Kentucky on Wednesday became the only state in the country to have a Republican-controlled legislature to extend voting rights this year, as Gov. Andy Beshear, a Democrat, signed a bipartisan law that cuts against the push in many GOP-led states across the country to put up voting barriers.
“When much of the country put in place more restrictive laws, lawmakers in Kentucky, leaders in Kentucky were able to come together to defend democracy and expand the ability for people to vote,” Beshear said at the time. a signing ceremony.
Kentucky law establishes three days of early voting in the state; introduced voting centers that would provide more options for in-person voting; creates an online portal to register and request ballots; and enables voters to resolve problems with mail-in ballots, a process known as healing.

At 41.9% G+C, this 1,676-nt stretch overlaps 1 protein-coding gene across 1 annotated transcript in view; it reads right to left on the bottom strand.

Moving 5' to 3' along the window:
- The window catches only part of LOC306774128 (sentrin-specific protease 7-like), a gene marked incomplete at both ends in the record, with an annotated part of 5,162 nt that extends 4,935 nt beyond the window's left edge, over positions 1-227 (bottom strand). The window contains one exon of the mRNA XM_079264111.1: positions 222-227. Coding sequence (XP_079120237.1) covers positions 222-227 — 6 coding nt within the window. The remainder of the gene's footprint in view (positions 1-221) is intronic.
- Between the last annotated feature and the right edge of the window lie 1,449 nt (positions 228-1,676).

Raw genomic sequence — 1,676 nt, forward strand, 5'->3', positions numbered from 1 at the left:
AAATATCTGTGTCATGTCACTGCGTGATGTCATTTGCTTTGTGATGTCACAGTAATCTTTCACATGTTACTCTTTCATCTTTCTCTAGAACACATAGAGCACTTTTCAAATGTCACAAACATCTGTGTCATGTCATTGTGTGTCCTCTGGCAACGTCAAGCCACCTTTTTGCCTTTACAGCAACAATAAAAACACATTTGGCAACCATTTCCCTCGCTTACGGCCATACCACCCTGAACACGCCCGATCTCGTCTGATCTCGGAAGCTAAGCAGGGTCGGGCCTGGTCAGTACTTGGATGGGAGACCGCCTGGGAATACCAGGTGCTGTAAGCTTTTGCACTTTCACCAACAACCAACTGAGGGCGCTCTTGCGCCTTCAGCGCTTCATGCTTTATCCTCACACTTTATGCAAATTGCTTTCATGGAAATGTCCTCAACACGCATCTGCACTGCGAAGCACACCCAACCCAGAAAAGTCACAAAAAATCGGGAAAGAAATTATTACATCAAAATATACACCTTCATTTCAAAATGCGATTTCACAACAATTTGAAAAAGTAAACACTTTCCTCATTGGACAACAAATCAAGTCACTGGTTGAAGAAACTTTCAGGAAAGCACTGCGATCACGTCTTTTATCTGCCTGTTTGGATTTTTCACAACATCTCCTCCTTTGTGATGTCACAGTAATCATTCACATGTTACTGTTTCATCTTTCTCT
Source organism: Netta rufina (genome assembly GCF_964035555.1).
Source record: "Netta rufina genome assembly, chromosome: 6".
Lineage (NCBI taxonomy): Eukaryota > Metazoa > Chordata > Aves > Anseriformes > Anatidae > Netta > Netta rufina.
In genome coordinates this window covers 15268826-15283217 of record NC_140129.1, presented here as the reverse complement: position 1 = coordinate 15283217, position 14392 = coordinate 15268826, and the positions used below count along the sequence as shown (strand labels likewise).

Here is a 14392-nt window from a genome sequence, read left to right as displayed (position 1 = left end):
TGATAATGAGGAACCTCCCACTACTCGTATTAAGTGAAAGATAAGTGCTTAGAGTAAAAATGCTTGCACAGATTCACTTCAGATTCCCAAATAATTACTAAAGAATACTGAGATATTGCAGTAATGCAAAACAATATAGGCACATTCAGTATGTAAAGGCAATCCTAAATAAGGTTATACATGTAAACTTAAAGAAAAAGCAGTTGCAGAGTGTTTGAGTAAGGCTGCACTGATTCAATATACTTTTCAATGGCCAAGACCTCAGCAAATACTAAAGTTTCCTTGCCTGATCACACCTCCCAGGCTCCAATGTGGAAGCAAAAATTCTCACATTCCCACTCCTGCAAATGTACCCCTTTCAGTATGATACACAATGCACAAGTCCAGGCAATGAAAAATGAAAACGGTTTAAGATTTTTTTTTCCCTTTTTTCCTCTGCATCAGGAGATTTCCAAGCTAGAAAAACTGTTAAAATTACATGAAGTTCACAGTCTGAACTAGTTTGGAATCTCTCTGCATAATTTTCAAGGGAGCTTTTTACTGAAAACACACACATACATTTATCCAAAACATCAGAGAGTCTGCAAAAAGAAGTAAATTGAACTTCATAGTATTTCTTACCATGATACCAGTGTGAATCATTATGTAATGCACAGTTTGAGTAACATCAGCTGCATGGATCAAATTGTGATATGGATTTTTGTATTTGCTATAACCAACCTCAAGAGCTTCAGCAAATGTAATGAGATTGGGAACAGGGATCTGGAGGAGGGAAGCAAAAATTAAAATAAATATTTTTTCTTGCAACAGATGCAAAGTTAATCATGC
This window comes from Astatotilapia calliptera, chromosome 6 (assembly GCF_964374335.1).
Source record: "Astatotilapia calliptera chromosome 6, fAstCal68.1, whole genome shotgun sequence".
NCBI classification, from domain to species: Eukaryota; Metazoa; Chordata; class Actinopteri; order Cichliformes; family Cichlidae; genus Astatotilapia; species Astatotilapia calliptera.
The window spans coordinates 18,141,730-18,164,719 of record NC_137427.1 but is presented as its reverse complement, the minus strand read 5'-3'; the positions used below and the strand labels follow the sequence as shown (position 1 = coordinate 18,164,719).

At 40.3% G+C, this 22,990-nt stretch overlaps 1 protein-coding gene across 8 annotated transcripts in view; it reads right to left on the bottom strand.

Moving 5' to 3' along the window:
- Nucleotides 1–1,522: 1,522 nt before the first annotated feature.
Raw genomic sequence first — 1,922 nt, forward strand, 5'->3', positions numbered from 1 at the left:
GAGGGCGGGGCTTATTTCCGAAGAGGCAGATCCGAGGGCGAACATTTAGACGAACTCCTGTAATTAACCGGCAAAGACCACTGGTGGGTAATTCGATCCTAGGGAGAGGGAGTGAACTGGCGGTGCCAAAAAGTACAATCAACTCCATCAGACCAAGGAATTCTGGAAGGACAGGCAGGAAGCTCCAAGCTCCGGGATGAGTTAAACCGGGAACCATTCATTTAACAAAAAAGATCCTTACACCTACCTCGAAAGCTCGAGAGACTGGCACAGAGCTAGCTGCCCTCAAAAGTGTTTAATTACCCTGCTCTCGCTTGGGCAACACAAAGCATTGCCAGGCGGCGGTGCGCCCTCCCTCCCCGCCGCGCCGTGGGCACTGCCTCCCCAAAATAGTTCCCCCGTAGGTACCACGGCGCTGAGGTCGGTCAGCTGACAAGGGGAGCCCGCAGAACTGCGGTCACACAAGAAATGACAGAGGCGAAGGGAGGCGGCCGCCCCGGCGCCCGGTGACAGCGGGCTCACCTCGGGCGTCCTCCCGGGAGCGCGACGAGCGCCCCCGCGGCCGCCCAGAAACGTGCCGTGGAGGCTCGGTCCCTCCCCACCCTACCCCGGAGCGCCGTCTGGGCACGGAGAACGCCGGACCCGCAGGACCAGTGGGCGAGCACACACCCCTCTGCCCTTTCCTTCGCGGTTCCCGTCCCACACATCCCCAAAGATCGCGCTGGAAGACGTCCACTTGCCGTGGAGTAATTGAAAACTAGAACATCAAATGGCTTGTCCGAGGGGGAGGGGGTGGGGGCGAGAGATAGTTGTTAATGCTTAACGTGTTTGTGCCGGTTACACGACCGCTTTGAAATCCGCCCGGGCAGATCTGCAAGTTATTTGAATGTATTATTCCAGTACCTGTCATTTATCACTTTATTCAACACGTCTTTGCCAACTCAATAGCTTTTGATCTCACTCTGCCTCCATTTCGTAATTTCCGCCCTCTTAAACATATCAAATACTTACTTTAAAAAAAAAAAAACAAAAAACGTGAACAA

The reasons Kentucky Republicans have diverged over voting rights range from politics to logistics. On the one hand, they had an easier sale: With sweeping new rules allowing the 2020 election to run safely during the coronavirus pandemic, Kentucky Republicans have had one of their best cycles in years. , with Senator Mitch McConnell and President Donald J. Trump easily winning in the state.
And expanding access to voting in Kentucky was a low bar to cross; the state had some of the toughest voting laws in the country before 2020, with not a single day of early voting and strict limits on absentee voting.
Kentucky Republicans and Democrats overwhelmingly supported and celebrated the bill, calling it a welcome bipartisan achievement. But supporters of the right to vote have been more quiet, pointing to the relatively limited scope of the legislation and its mix of measures, such as the introduction of a short period of early voting, as well as new restrictions announced under the banner of the electoral security. They warn the proposal represents a modest improvement in a state long hostile to voting rights – a fact even the Tories have recognized.
“Kentucky had probably, so far, the most restrictive voting laws in the country,” said Michael Adams, the Republican Secretary of State, who was the main force behind the bill. “And that’s what we’re trying to change.”